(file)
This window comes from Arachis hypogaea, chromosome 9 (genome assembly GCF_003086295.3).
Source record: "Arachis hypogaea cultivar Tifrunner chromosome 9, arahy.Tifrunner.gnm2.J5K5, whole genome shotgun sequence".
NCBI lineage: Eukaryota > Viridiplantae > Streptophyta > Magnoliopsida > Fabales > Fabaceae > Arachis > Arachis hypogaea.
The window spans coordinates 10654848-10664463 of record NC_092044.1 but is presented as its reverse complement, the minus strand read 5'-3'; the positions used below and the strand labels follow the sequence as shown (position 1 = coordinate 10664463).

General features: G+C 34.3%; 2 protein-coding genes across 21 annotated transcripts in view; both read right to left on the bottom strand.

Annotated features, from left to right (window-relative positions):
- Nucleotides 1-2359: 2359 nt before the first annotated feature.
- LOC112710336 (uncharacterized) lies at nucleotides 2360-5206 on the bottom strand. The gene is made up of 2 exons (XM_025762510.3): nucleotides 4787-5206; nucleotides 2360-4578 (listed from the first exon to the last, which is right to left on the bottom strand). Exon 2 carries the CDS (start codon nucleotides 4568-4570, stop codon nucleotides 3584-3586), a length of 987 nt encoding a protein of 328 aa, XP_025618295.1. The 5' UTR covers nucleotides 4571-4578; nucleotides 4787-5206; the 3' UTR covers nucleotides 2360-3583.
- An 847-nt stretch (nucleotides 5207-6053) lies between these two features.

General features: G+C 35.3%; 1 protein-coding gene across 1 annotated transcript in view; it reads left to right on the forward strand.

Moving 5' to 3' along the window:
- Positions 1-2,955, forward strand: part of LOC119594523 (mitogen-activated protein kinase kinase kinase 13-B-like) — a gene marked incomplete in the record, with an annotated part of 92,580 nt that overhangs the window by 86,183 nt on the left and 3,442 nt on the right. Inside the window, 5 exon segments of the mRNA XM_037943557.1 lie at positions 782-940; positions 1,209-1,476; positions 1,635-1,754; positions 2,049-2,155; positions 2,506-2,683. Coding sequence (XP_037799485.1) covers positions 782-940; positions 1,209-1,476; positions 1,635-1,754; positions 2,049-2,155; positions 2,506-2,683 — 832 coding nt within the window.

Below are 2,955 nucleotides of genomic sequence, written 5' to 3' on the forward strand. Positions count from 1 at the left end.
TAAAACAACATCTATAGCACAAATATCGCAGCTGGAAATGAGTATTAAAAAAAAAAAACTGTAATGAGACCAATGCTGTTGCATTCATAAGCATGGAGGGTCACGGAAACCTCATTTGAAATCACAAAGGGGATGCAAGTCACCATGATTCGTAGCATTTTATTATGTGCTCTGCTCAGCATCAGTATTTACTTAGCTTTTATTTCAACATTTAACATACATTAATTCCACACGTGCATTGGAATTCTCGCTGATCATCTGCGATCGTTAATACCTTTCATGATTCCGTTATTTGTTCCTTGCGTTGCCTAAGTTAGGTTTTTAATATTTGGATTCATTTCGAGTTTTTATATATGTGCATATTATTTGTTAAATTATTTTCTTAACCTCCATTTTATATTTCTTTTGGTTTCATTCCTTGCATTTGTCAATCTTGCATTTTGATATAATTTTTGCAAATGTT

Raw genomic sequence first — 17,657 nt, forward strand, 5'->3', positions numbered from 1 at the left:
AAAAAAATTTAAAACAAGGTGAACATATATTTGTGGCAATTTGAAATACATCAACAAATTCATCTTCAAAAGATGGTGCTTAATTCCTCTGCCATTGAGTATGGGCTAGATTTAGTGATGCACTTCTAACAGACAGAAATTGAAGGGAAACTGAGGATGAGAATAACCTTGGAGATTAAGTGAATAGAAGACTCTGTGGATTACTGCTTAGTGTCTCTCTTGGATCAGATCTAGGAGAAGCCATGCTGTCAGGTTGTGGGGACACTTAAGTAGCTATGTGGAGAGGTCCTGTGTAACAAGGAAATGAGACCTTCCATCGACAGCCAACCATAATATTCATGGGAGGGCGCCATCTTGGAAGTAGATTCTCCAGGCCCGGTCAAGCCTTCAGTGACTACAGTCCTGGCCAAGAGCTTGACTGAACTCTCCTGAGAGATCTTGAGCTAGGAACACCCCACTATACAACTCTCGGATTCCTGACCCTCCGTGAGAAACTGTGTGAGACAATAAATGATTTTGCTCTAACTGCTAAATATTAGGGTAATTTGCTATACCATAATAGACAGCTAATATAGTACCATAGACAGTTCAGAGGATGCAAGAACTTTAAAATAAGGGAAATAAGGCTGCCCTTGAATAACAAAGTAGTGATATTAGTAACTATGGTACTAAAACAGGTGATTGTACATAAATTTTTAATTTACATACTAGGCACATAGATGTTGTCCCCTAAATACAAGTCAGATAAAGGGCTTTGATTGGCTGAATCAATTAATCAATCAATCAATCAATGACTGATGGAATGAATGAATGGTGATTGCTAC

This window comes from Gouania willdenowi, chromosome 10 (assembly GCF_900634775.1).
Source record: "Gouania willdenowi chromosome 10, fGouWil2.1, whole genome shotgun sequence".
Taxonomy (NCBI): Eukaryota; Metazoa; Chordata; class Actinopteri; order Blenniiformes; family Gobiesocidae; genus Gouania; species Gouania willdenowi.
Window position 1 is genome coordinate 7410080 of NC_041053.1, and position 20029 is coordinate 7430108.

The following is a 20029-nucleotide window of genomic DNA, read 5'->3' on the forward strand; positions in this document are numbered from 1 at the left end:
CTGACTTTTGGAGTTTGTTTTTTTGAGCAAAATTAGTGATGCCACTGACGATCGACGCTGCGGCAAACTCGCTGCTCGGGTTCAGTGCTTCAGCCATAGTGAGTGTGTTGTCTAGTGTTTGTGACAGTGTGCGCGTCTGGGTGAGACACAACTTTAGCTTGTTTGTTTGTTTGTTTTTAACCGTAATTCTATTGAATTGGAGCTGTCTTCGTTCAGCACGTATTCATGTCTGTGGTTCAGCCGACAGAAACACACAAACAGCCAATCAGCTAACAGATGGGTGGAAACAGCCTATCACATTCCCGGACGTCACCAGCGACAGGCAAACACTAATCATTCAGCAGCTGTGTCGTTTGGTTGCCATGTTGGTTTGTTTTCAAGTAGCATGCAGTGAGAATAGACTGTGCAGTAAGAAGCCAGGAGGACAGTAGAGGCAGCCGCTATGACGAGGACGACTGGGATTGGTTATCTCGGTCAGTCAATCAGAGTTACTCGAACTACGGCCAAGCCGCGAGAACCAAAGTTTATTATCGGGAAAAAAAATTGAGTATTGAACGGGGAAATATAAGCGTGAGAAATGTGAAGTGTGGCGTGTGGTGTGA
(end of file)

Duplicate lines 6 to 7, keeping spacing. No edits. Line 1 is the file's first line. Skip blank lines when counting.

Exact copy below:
Annotated features, from left to right (window-relative positions):
- Nucleotides 1-2359: 2359 nt before the first annotated feature.